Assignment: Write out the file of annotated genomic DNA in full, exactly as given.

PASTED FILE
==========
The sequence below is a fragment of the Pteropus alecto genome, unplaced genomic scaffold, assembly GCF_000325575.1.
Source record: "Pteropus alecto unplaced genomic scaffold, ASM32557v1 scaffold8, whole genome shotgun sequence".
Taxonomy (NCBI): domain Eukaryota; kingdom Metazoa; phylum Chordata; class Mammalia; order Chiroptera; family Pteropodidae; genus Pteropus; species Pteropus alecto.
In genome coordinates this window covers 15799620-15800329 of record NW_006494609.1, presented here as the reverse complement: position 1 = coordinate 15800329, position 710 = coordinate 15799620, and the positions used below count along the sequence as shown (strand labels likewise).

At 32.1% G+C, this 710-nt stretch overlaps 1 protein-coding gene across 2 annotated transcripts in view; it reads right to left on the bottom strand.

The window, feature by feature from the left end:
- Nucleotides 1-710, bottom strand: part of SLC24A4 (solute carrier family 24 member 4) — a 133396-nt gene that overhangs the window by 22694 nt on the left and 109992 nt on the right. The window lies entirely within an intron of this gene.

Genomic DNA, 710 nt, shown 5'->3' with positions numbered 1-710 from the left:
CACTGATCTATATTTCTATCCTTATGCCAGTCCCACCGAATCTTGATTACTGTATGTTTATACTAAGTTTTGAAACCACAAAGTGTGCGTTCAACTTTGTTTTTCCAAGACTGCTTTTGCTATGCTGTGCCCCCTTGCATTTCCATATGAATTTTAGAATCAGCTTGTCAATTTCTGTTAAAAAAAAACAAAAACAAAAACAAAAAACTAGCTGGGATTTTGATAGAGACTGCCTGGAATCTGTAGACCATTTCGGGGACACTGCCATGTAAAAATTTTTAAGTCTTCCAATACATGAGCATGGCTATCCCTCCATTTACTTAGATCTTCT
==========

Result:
The sequence below is a fragment of the Pteropus alecto genome, unplaced genomic scaffold, assembly GCF_000325575.1.
Source record: "Pteropus alecto unplaced genomic scaffold, ASM32557v1 scaffold8, whole genome shotgun sequence".
Taxonomy (NCBI): domain Eukaryota; kingdom Metazoa; phylum Chordata; class Mammalia; order Chiroptera; family Pteropodidae; genus Pteropus; species Pteropus alecto.
In genome coordinates this window covers 15799620-15800329 of record NW_006494609.1, presented here as the reverse complement: position 1 = coordinate 15800329, position 710 = coordinate 15799620, and the positions used below count along the sequence as shown (strand labels likewise).

At 32.1% G+C, this 710-nt stretch overlaps 1 protein-coding gene across 2 annotated transcripts in view; it reads right to left on the bottom strand.

The window, feature by feature from the left end:
- Nucleotides 1-710, bottom strand: part of SLC24A4 (solute carrier family 24 member 4) — a 133396-nt gene that overhangs the window by 22694 nt on the left and 109992 nt on the right. The window lies entirely within an intron of this gene.

Genomic DNA, 710 nt, shown 5'->3' with positions numbered 1-710 from the left:
CACTGATCTATATTTCTATCCTTATGCCAGTCCCACCGAATCTTGATTACTGTATGTTTATACTAAGTTTTGAAACCACAAAGTGTGCGTTCAACTTTGTTTTTCCAAGACTGCTTTTGCTATGCTGTGCCCCCTTGCATTTCCATATGAATTTTAGAATCAGCTTGTCAATTTCTGTTAAAAAAAAACAAAAACAAAAACAAAAAACTAGCTGGGATTTTGATAGAGACTGCCTGGAATCTGTAGACCATTTCGGGGACACTGCCATGTAAAAATTTTTAAGTCTTCCAATACATGAGCATGGCTATCCCTCCATTTACTTAGATCTTCT